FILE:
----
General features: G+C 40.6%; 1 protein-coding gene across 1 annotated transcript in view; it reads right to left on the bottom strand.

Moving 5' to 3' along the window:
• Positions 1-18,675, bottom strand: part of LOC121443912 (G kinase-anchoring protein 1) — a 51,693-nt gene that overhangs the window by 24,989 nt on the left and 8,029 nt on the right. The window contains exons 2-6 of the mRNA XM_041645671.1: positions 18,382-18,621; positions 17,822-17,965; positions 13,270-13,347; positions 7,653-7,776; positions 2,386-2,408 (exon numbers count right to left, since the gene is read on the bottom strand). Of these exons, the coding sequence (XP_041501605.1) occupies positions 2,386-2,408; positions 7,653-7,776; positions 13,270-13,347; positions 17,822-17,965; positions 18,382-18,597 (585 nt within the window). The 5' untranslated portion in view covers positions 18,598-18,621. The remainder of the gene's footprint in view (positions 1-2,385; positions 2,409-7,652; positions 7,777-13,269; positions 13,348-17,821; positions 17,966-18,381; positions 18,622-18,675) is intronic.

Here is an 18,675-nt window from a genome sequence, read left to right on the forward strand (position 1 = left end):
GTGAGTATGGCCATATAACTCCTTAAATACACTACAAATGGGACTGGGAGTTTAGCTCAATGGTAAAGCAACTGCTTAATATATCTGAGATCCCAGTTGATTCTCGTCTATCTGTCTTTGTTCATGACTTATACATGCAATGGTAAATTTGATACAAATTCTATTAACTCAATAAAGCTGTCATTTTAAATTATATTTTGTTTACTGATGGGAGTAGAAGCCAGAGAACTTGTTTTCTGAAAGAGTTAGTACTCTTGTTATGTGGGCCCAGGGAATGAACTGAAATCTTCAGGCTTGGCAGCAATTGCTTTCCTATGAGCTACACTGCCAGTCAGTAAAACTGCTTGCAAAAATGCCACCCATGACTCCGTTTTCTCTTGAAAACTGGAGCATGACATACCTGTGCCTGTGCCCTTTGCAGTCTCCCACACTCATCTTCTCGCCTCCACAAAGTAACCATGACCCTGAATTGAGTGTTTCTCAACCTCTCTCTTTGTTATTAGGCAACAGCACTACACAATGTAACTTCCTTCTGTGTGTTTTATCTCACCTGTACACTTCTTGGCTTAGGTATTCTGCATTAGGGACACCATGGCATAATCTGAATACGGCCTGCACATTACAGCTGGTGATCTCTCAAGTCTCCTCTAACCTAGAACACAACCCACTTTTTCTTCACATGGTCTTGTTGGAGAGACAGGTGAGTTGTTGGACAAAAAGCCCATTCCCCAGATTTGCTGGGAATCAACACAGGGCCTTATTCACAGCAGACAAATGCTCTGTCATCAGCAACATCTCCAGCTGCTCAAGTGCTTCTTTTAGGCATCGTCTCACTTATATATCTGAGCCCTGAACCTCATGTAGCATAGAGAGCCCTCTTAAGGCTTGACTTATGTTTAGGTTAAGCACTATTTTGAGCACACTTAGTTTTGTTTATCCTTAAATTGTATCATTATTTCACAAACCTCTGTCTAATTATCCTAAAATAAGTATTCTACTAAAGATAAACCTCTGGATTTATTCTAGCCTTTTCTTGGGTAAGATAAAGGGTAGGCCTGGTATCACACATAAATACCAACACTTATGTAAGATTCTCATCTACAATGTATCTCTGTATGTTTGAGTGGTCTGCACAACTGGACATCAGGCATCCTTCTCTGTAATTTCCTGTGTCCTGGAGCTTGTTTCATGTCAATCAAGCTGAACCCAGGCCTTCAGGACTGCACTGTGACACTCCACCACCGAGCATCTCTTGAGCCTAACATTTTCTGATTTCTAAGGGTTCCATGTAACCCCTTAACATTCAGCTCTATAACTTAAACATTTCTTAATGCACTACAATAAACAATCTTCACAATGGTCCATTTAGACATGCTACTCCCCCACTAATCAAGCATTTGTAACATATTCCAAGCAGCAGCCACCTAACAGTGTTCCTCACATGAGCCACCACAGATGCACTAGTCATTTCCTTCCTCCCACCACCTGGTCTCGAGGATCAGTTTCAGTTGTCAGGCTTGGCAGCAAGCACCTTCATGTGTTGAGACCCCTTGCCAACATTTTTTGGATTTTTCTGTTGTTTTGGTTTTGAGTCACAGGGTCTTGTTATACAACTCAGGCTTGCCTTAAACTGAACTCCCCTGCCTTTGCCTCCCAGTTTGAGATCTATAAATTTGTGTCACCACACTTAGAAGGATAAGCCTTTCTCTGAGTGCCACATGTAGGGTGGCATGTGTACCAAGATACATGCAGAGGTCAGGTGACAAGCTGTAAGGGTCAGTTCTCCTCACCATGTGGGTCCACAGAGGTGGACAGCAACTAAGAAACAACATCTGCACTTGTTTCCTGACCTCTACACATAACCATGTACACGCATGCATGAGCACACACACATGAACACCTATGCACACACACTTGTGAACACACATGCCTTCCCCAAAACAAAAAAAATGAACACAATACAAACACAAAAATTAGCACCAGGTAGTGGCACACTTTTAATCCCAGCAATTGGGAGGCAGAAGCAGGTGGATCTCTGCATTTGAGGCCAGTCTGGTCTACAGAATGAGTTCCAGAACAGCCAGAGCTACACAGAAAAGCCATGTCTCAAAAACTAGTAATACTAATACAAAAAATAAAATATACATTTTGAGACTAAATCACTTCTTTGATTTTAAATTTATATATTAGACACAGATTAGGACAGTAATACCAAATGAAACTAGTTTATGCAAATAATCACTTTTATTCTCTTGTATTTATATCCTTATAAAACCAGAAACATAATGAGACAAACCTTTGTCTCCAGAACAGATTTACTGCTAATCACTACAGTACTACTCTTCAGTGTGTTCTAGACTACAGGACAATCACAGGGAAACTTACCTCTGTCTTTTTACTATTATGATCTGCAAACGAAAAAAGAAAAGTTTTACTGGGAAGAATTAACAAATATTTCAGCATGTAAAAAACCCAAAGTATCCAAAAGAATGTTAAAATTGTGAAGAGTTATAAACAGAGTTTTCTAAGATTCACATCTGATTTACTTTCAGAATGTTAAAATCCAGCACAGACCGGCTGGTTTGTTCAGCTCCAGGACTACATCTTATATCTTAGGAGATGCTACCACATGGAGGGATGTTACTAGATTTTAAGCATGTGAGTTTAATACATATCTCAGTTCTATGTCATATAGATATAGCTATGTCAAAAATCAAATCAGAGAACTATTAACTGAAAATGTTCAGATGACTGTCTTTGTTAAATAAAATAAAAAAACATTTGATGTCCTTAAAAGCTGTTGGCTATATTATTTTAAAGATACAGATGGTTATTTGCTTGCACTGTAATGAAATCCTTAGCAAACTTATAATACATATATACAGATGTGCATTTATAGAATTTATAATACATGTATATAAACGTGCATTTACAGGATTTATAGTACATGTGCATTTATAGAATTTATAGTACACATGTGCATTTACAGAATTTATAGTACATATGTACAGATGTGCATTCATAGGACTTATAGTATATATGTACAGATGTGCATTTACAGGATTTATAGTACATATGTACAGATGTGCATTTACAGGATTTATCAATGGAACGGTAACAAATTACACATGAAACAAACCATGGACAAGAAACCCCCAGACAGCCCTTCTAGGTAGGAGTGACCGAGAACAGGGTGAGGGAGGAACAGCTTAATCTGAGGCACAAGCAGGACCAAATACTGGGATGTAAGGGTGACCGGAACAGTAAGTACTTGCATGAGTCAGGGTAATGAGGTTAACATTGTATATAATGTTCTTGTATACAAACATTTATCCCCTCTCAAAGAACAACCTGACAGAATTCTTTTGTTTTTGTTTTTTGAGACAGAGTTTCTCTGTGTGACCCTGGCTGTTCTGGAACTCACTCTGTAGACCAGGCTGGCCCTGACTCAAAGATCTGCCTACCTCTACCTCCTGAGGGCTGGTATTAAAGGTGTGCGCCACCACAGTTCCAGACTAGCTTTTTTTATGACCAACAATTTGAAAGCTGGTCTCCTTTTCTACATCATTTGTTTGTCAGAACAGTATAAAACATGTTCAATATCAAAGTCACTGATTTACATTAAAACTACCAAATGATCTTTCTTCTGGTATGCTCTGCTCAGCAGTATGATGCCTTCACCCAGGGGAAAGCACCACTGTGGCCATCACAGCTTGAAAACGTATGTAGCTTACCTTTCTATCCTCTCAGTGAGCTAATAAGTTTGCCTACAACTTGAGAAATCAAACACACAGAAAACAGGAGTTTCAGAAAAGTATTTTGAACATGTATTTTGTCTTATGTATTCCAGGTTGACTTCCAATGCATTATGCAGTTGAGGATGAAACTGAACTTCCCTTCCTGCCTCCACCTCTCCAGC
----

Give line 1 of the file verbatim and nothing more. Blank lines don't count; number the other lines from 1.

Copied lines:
General features: G+C 40.6%; 1 protein-coding gene across 1 annotated transcript in view; it reads right to left on the bottom strand.